Civil Rights organization Advancement Project has been one of the most vocal groups ahead of the upcoming general election in November with regards to voter rights.
Combating a variety of issues from voter suppression in key battleground states to putting disruptive practices on notice, Advancement Project aims to provide basic protection of voters and their ability to participate in the electoral process. Some very curious snafus, however, have arisen in the states of Arizona and Ohio that could have very serious consequences.
NewsOne spoke with Advancement Project’s Director of Voter Protection, Katherine Culliton-Gonzalez, about what took place in the two states and what efforts she and her group are taking to make certain voters will not be led astray. In Arizona’s Maricopa County (helmed by controversial sheriff Joe Arpaio), it was discovered this week a Spanish-language bookmark was given out with November 8 marked as Election Day – although general election voting will be held on November 6.
“Maricopa County has an obligation to provide election information material in Spanish because of the large Latino community of Spanish speakers, which is part of the Voting Rights Act,” said Ms. Culliton-Gonzalez. “Twice the same mistake has been made and it’s only been the material for Spanish-speakers which had the wrong date for Election Day. The first time it happened, they said it was a mistake. The second time it happened, they said they used the November 8 date because that was the election date in 2010 and they didn’t update their material. I do think it’s very suspicious that it only happened in the Spanish language forum.”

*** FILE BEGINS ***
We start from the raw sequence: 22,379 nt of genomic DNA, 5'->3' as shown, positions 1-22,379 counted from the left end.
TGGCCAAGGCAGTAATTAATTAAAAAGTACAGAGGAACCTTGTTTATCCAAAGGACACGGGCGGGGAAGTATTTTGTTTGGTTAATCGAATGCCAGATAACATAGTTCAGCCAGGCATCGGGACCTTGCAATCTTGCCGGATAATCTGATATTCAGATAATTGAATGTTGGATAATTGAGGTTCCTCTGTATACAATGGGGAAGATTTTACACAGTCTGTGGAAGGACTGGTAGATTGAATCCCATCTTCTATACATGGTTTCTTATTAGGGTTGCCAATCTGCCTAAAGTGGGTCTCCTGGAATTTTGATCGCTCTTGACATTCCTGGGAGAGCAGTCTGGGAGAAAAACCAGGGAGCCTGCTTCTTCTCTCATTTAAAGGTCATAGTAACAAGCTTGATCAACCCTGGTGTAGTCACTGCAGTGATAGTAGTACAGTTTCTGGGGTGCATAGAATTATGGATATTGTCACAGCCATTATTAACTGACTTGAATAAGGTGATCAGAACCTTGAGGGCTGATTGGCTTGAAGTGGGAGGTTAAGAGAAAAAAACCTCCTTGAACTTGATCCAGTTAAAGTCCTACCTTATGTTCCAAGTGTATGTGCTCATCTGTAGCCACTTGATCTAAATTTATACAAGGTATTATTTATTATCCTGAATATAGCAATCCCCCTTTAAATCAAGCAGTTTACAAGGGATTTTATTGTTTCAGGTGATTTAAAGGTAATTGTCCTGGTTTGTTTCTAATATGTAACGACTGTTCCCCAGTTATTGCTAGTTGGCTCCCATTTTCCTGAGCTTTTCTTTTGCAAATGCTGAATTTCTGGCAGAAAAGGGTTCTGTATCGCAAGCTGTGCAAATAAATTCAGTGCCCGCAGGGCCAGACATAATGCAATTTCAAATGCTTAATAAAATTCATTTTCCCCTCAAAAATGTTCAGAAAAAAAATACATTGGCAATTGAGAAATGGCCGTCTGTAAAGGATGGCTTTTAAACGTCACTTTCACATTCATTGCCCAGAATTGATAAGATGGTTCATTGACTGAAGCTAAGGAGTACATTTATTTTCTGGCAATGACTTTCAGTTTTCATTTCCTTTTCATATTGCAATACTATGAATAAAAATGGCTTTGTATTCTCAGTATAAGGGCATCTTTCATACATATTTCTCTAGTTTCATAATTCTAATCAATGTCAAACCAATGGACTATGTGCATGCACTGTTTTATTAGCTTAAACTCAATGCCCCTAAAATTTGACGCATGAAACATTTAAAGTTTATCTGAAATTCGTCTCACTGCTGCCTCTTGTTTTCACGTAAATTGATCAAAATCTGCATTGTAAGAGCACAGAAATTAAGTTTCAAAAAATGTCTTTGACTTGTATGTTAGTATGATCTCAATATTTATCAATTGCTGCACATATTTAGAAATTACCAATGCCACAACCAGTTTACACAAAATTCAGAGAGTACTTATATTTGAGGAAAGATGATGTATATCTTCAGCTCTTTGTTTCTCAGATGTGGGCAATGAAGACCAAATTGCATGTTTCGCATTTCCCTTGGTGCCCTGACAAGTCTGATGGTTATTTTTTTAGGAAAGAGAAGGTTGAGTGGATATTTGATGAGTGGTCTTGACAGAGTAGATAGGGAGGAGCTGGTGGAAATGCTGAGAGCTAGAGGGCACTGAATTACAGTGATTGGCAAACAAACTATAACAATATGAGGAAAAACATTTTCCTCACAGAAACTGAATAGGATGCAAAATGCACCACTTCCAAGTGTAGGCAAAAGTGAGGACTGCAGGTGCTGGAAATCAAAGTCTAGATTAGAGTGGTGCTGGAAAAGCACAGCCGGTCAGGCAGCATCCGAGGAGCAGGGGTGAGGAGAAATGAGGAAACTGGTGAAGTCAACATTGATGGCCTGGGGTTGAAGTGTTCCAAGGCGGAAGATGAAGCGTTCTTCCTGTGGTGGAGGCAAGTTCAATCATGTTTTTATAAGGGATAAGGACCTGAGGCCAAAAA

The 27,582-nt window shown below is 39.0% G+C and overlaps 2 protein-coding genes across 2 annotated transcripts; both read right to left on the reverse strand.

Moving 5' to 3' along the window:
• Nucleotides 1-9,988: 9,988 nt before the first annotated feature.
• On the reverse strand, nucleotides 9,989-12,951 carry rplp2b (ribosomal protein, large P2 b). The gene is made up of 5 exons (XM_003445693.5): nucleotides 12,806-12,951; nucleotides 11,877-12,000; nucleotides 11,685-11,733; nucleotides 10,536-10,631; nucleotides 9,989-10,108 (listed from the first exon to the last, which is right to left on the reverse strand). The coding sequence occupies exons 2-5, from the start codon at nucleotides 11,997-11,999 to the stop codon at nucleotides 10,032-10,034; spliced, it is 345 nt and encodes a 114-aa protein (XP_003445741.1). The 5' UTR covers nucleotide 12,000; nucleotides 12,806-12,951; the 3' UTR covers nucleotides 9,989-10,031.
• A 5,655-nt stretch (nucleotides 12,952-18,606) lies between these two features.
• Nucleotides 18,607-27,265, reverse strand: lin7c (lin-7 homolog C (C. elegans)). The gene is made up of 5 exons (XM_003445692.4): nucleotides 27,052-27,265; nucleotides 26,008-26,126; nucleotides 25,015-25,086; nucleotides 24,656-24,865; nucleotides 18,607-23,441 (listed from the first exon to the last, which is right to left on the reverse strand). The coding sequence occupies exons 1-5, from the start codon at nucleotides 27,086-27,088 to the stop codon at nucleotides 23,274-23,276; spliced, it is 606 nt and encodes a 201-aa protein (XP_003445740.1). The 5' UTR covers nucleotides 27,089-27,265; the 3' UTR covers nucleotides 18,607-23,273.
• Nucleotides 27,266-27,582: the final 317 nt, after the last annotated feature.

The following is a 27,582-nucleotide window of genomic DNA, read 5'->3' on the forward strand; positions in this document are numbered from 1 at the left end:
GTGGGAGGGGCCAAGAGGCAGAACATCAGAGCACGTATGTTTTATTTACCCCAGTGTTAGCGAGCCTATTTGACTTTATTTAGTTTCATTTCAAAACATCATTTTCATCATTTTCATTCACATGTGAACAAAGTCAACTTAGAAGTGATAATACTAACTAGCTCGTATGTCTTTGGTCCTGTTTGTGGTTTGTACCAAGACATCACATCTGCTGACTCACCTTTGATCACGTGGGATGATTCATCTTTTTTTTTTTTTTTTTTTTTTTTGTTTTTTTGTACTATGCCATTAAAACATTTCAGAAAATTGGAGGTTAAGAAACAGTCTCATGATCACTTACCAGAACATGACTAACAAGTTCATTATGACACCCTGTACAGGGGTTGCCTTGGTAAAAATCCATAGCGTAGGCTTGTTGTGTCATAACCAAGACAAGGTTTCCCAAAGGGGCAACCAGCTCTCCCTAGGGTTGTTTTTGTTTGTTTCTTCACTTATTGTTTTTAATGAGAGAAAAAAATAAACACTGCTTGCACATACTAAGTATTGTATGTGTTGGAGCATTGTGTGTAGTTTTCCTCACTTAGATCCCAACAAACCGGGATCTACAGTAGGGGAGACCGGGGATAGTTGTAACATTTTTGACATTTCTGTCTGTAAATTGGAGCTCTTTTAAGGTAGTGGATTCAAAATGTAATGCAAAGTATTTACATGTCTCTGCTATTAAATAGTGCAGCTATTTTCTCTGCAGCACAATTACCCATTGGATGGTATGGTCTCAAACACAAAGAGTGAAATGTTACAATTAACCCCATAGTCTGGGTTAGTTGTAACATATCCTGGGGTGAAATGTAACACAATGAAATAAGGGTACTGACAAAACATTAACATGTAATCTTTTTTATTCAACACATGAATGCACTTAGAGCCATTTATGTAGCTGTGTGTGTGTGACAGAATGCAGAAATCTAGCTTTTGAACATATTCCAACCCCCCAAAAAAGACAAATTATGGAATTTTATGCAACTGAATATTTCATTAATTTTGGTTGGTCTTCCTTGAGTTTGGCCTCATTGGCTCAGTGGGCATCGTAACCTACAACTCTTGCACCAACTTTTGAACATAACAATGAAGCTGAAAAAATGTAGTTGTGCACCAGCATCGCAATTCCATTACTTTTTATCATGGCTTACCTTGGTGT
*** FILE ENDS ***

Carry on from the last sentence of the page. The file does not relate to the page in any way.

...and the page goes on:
Maricopa County officials publicly addressed the snafu and claimed they would be sending around the correct date to those who received the bookmark. There were not any public hard numbers of how many of the erroneous bookmarks went out, but Ms. Culliton-Gonzalez was confident that the U.S. Justice Department will investigate the matter in due time.
Ohio, a crucial battleground state for both President Barack Obama and Mitt Romney, also endured a similar issue. In Ottawa County, a GOP stronghold, 2300 mail inserts were sent out informing voters that Election Day was November 8 and that the location of where they could vote changed. County officials claim that this was a mistake, but Advancement Project and partner groups have been on the ground making certain that the news won’t take hold and informing residents of the correct date and location.
Across the country, there have been numerous reports of attempted voter suppression – especially in Virginia where a Pennsylvania man was accused of destroying voter registration forms. With the race just a mere 11 days away, the public must not only continue to be informed of their rights but also take pride in being civic participants in the face of the many barriers in place.
Advancement Project’s Katherine Culliton-Gonzalez: Fighting For Voter Protection was originally published on newsone.com